The spectre of unsustainable debt has returned to haunt governments across the world. Even when self-imposed or externally enforced austerity has forced governments to retract from the debt-financed stimuli they adopted in the aftermath of the global financial crisis, the problem of excess debt has not gone away.
The reliance on unconventional monetary policies involved the infusion of large volumes of cheap money into the system, to engineer recovery. This has led to the return of private debt to levels reminiscent of the years before the global financial crisis. Initially, as governments borrowed to recapitalise banks and rescue financial firms, as well as to finance a stimulus in the form of increased spending or large tax cuts, the expectation was that the resolution of the private debt crisis would result in a mountain of public debt.
Credit to governments in BIS reporting countries rose from an average of 65 per cent of their GDP in March 2008 to 89 per cent in December 2016, after which efforts at reining in deficits brought the figure down to 82 per cent at the end of 2018 (Chart 1).
But this resort to debt financed spending by governments in response to the crisis has not ensured a robust recovery, or helped to resolve the private debt problem. On the contrary, credit to the private non-financial sector ,which had come down from 151 per cent of the GDP of the reporting countries in March 2008 to 139 per cent in December 2011, has since risen and stood at 151 per cent of GDP at the end of 2018, which is well above the pre-crisis figure.
This return of high levels of debt is because credit to the household sector (including non-profit institutions serving households), which while marked by fluctuations, came down from 67 per cent of GDP in March 2008, to 60 per cent in December 2018. But more importantly, corporate debt (or credit to non-financial corporations) which fell for a brief period from its level of 84 per cent of GDP in March 2008, rose to touch 97 per cent of GDP in March 2018 and stood at 92 per cent in December 2018.
The developed world is where the debt problem due to corporate borrowing is particularly acute. In the advanced economies, credit to the non-financial sector, which rose from 206 per cent of GDP in the first quarter of 2003 to 251 per cent at the time of the financial crisis in early 2008, continued its rise after the crisis (Chart 2).
Initially, the rise was largely the result of increased government borrowing, which rose from 71 per cent of GDP in the first quarter of 2008 to a high of 114 per cent of GDP in June 2016. On the other hand, credit to the private non-financial sector in the advanced economies, fell from 176 per cent when the crisis hit in March 2008, to around 163 per cent of GDP in 2018.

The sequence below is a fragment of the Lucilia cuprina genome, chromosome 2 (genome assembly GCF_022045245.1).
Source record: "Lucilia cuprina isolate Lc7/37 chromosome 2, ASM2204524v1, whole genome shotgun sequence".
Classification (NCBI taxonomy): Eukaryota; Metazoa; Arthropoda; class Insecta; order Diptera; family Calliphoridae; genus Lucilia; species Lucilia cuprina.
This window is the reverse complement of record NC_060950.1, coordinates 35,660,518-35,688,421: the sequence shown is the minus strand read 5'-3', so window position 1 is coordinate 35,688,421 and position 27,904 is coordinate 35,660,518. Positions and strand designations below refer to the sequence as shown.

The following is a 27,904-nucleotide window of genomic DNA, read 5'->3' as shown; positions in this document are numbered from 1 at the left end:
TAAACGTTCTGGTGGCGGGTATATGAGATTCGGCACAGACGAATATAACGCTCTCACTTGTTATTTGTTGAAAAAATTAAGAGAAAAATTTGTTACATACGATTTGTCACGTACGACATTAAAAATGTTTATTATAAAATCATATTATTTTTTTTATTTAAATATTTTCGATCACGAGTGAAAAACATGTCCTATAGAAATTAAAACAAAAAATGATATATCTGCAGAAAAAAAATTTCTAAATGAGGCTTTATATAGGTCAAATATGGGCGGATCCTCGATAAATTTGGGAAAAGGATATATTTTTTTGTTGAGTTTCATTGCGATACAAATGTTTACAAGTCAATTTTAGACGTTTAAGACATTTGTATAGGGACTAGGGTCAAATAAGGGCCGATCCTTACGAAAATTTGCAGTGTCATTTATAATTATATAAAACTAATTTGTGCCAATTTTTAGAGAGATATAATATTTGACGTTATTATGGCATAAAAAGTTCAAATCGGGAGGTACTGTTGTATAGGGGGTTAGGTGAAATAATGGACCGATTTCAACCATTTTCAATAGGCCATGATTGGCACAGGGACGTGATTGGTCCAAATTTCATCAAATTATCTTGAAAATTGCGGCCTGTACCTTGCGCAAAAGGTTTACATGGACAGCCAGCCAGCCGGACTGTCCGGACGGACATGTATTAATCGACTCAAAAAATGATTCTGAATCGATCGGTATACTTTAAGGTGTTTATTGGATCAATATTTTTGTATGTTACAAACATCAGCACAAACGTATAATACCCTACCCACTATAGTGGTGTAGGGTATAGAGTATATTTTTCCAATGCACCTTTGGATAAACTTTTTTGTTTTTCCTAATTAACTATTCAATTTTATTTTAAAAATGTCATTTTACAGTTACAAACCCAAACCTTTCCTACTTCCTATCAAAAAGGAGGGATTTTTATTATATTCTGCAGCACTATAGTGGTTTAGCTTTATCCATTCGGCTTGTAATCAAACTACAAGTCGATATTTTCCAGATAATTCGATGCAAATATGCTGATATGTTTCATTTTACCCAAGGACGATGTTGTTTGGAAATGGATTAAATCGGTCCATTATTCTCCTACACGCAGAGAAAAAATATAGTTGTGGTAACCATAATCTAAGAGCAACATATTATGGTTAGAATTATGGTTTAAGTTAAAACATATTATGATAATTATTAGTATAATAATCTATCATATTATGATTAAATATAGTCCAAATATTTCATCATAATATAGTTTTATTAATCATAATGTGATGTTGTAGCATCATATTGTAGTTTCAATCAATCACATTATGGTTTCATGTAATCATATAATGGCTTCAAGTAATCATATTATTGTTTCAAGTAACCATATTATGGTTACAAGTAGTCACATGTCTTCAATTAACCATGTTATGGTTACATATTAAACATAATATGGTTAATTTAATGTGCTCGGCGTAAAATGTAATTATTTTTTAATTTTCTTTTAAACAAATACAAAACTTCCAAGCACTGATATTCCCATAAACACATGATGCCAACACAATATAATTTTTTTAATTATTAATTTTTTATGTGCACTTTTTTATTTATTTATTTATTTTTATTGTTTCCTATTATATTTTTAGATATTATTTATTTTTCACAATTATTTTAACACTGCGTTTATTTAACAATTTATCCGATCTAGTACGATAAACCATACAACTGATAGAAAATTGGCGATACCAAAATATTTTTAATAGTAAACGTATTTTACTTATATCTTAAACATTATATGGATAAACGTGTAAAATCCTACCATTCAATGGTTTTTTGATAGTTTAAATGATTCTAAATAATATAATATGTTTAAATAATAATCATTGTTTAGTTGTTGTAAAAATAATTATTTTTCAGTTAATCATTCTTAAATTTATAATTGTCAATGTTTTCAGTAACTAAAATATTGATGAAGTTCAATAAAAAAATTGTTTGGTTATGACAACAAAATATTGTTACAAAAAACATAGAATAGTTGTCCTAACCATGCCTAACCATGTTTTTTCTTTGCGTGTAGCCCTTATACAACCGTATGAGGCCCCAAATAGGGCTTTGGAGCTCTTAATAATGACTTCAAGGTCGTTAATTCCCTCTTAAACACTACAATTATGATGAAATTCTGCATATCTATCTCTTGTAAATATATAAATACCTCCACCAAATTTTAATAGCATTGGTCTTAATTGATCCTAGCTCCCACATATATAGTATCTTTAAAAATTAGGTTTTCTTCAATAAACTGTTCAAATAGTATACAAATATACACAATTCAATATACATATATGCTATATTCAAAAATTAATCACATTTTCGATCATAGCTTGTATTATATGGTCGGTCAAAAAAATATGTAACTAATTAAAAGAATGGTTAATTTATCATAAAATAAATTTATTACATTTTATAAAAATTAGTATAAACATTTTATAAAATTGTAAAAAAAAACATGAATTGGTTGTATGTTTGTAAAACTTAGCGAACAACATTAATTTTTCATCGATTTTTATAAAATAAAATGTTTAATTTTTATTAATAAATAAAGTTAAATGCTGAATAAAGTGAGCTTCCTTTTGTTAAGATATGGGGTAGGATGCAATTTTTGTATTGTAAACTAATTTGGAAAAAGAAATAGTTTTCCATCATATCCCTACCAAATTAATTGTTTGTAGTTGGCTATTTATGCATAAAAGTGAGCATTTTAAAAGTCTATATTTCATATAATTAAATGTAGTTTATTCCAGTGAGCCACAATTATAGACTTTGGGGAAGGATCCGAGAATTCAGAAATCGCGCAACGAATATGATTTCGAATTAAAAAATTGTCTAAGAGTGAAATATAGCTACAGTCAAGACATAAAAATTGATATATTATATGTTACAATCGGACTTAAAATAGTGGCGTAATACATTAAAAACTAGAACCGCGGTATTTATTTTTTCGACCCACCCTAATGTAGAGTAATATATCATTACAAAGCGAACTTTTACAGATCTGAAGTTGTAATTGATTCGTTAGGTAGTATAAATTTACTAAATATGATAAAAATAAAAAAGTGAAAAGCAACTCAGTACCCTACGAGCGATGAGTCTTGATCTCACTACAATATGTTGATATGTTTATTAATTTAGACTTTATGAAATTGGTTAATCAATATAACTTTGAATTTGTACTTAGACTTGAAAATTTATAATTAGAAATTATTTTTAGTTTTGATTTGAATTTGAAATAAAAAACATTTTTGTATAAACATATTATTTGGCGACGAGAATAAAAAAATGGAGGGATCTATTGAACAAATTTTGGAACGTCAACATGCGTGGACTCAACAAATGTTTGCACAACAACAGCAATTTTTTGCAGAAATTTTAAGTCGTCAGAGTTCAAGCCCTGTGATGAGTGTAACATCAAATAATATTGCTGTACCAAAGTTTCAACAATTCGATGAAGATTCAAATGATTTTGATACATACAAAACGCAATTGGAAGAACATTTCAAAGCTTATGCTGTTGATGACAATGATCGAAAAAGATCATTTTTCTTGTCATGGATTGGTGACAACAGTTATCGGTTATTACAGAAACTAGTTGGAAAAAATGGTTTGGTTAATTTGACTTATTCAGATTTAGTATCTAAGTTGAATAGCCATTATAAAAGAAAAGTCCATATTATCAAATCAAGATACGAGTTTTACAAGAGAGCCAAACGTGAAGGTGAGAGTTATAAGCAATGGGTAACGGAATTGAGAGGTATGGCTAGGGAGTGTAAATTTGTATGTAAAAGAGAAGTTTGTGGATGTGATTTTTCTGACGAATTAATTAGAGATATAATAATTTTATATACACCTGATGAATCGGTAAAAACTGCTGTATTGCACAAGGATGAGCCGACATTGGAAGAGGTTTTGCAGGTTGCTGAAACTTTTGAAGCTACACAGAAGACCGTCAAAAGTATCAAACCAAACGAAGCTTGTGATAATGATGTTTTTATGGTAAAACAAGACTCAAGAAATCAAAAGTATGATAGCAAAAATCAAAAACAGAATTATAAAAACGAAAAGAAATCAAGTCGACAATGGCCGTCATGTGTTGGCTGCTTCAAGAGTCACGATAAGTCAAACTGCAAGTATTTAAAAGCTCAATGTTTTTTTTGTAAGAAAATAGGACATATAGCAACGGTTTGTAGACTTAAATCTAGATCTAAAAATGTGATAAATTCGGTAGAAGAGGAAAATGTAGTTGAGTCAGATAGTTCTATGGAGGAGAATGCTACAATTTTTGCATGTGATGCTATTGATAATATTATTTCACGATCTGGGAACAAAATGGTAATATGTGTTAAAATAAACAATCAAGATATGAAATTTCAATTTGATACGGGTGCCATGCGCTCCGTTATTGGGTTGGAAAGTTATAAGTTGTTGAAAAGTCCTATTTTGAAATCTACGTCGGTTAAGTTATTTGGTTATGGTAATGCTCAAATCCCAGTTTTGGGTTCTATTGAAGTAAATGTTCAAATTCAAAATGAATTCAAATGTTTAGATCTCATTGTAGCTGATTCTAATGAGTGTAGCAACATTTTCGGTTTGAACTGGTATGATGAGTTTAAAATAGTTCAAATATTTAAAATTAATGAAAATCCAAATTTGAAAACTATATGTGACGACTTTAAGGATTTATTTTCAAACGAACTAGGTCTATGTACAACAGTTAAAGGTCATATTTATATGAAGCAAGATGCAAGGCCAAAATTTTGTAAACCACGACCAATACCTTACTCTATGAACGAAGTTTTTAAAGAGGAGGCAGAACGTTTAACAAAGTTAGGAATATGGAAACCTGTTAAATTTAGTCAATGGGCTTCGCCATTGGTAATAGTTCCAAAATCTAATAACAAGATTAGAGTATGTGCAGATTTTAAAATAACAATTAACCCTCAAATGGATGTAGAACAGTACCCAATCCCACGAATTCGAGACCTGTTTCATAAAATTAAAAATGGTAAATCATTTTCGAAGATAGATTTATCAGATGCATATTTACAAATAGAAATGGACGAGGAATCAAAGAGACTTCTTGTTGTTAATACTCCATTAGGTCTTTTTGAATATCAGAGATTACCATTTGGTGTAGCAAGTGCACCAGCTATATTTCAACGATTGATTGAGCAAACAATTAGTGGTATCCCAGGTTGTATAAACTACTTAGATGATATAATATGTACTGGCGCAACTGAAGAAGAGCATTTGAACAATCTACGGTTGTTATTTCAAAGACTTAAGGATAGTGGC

However, the fall has been largely on account of deleveraging in the household sector, which accounted for 80 per cent of the decline. Credit to corporations, which peaked at 93 per cent in the first quarter of 2008, stood at the same level in the first quarter of 2018.
In the emerging markets, the situation may be even more worrying because of the large increase in exposure to debt of the private sector. The ratio of credit to the non-financial sector to GDP rose from 111 per cent in December 2001 to120 per cent in March 2008 (Chart 3).
But fuelled by the borrowing facilitated by the expansionary monetary policy adopted by developed country central banks in response to the crisis, that ratio rose sharply to a high of 194 per cent in the first quarter of 2018 and stood at 183 in the last quarter of that year.
On the other hand, government debt rose much less from 36 per cent in 2008 to 48 per cent a decade later. Thus, the explosion of emerging market debt was largely because of borrowing by the private, non-financial sector, with corporate debt rising from 60 per cent of GDP in the first quarter of 2008 to 104 per cent in the first quarter of 2018.
This exposes a number of troublesome trends. First, lending to the non-financial corporate sector in the North has remained high. The ratio of such lending to GDP of the advanced countries had risen from 77 per cent in the first quarter of 2001 to 93 per cent in the first quarter of 2008 in the run up to the crisis. Though there was recognition after the crisis that this exposure had to be significantly reduced, that ratio averaged 91 per cent over 2017-18. Any hike in interest rates would increase the burden that would be borne by corporations on account of their huge pile of debt, increasing the risk of default.
Second, in emerging markets, both public and private debt has increased: the former from 36 per cent of GDP in March 2008 to 48 per cent in 2018, and private debt from 83 per cent to 138 per cent. Here too, corporate exposure has increased significantly, often on account of foreign exchange borrowing. That adds exchange rate risks to the risks of a possible rise in interest rates.
Third, the external debt of poorer developing countries has also increased. The external debt stock of low-income developing countries which had fallen from $87.8 billion in 2000 to $83 billion in 2008, partly because of a round of debt write offs under the HIPIC initiative, has more than doubled since, to $173 billion.
In sum, the specific way in which the global financial crisis was sought to be addressed keeping in mind the interests of finance, has delivered a debt spiral, without imparting much dynamism to the world economy. There is a real possibility of another debt meltdown.